I suppose I doomed to spend my life enlightening noobs.
Us fat guys go through life thinking there will be a magic pill we can take and we'll be as cut as Olympic athletes without starving and working out 26 hours a day for decades. Alas, I haven't found one yet.
The great belief that a chip or exhaust pipe will get you 30 MPG
is exactly the same - a version of the great cosmic search for a free Lunch. I can see why there is a lot of blind faith in chips. They greatly improve acceleration and speed with minimal work and outlay. If that's all you are after, they deliver.
But they don't help MPG
. I run a chip burned by one of the more knowledgeable dudes in the Nation and it gains me maybe 0.6 MPG
Over the last nine years I've tried everything. Big exhaust, high-flow air filters, synthetic oil, etc. A 203 degree stat helps a little (about 0.5 MPG
) but beyond that what works is limited to better aerodynamics and numerically lower gearing.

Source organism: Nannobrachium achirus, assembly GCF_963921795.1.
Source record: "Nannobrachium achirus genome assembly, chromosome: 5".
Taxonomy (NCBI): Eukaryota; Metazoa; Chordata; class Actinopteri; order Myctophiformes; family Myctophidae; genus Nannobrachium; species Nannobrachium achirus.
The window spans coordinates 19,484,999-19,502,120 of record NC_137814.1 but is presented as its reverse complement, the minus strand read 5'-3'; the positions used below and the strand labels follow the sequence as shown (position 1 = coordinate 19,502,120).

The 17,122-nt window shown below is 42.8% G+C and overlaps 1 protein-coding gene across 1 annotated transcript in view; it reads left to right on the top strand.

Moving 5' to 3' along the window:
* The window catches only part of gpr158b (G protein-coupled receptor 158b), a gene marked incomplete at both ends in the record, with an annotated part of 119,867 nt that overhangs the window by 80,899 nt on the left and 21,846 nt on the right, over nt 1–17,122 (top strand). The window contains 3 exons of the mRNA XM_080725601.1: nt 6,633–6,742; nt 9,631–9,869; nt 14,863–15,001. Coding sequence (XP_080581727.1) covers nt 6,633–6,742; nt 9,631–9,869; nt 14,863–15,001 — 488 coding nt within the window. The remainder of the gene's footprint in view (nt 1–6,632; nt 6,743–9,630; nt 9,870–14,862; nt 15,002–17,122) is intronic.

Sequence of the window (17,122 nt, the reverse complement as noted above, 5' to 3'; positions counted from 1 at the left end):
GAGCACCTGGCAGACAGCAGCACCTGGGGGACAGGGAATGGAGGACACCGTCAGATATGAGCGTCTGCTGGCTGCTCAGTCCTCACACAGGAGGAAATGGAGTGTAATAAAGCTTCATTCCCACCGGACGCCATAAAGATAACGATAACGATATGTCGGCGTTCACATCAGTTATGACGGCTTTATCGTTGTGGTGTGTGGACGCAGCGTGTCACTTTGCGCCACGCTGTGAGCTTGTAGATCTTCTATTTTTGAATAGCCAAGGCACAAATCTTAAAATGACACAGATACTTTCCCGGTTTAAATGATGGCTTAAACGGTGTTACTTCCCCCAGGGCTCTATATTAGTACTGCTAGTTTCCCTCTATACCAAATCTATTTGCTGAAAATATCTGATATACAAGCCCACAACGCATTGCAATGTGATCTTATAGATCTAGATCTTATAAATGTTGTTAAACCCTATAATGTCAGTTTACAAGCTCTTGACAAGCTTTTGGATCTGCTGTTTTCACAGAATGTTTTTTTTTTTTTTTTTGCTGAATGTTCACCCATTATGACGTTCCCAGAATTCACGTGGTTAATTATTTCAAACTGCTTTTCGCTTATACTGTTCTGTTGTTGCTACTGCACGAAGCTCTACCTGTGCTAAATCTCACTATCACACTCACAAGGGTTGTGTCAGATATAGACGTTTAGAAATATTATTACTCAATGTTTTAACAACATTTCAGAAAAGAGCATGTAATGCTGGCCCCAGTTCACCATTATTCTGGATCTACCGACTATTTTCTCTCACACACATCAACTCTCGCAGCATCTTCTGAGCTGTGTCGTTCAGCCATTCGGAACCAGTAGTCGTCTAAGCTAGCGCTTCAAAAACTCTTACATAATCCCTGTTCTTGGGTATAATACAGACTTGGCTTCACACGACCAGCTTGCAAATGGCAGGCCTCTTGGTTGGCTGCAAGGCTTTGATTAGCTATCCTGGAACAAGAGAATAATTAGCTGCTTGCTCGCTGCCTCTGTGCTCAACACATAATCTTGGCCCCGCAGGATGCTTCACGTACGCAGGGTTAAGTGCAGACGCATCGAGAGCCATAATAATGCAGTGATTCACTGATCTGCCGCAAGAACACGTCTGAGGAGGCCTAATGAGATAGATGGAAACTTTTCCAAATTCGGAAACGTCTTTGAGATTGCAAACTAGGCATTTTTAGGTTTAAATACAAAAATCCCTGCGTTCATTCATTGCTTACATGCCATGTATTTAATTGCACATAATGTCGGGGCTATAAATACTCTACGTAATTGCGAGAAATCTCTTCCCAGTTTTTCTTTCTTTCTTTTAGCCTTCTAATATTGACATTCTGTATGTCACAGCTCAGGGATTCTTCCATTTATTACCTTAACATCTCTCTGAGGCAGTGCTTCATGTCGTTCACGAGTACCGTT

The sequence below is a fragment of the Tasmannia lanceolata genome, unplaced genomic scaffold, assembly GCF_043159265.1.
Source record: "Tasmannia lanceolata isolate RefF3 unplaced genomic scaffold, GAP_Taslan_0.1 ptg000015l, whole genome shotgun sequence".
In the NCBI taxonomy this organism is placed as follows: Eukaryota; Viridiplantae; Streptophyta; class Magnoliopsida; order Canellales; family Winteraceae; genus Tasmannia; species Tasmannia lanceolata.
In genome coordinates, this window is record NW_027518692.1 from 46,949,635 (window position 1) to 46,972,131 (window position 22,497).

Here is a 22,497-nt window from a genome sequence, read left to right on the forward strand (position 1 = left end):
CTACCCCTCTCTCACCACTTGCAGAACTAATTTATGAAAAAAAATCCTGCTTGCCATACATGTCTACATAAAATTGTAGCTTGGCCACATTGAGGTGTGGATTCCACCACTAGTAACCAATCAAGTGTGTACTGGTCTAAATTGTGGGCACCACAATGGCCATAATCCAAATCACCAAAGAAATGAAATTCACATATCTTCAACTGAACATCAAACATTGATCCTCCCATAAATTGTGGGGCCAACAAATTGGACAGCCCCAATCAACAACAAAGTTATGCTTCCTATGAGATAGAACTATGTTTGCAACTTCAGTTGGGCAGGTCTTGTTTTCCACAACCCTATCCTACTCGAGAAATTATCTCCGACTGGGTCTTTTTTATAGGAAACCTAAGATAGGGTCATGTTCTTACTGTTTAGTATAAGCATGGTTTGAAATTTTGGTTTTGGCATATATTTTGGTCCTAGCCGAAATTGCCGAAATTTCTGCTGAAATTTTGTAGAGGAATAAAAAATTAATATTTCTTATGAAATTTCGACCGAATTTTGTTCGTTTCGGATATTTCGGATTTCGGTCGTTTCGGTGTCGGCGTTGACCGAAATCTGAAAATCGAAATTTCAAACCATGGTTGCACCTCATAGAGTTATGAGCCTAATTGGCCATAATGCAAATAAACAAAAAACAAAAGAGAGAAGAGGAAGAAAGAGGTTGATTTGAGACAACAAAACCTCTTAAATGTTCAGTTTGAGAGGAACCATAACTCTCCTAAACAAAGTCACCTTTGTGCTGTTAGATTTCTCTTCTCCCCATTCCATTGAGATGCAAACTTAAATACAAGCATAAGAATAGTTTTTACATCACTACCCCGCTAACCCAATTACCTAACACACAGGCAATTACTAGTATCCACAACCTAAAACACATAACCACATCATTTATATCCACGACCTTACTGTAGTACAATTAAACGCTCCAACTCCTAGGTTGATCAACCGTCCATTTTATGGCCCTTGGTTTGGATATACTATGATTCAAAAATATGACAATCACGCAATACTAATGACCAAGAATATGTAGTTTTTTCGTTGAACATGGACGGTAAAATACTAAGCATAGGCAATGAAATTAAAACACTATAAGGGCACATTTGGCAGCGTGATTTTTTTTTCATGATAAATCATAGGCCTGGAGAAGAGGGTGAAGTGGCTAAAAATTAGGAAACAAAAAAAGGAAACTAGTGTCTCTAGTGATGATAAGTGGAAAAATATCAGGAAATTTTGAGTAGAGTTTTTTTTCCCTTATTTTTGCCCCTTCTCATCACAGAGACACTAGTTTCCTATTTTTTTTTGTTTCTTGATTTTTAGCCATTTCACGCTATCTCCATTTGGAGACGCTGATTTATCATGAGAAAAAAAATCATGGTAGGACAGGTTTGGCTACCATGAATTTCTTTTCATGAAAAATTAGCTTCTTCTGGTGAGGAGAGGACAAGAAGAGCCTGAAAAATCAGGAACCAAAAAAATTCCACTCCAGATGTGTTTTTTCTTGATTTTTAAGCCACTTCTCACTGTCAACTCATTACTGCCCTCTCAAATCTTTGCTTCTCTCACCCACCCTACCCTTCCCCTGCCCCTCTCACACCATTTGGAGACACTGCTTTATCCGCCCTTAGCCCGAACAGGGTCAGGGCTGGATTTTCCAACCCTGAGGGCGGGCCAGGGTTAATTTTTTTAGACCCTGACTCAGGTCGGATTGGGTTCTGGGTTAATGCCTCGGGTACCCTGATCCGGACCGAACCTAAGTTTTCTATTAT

Those two things are why I get 24-27 MPG
and you don't.
Aero is obvious to anybody who has ever stuck his hand out the window.
Gearing works because it reduces engine speed at a given road speed. Less engine speed means less engine frictional HP. Engine frictional HP is why you never, ever want to exceed 2000 RPM. Above that, engine frictional HP goes up exponentially with RPM. Below that, engine frictional HP goes down proportional to RPM. Below 2000 HP frictional torque is fairly constant but above 2000 RPM gas flow through the engine is congested by turbulent flow.
I go down the highway at 70 MPH turning 1700 RPM. If I put a GV on, I'll reduce RPM to maybe 1300 RPM, so my engine frictional HP will be 65% of.that of a guy turning 2000 RPM.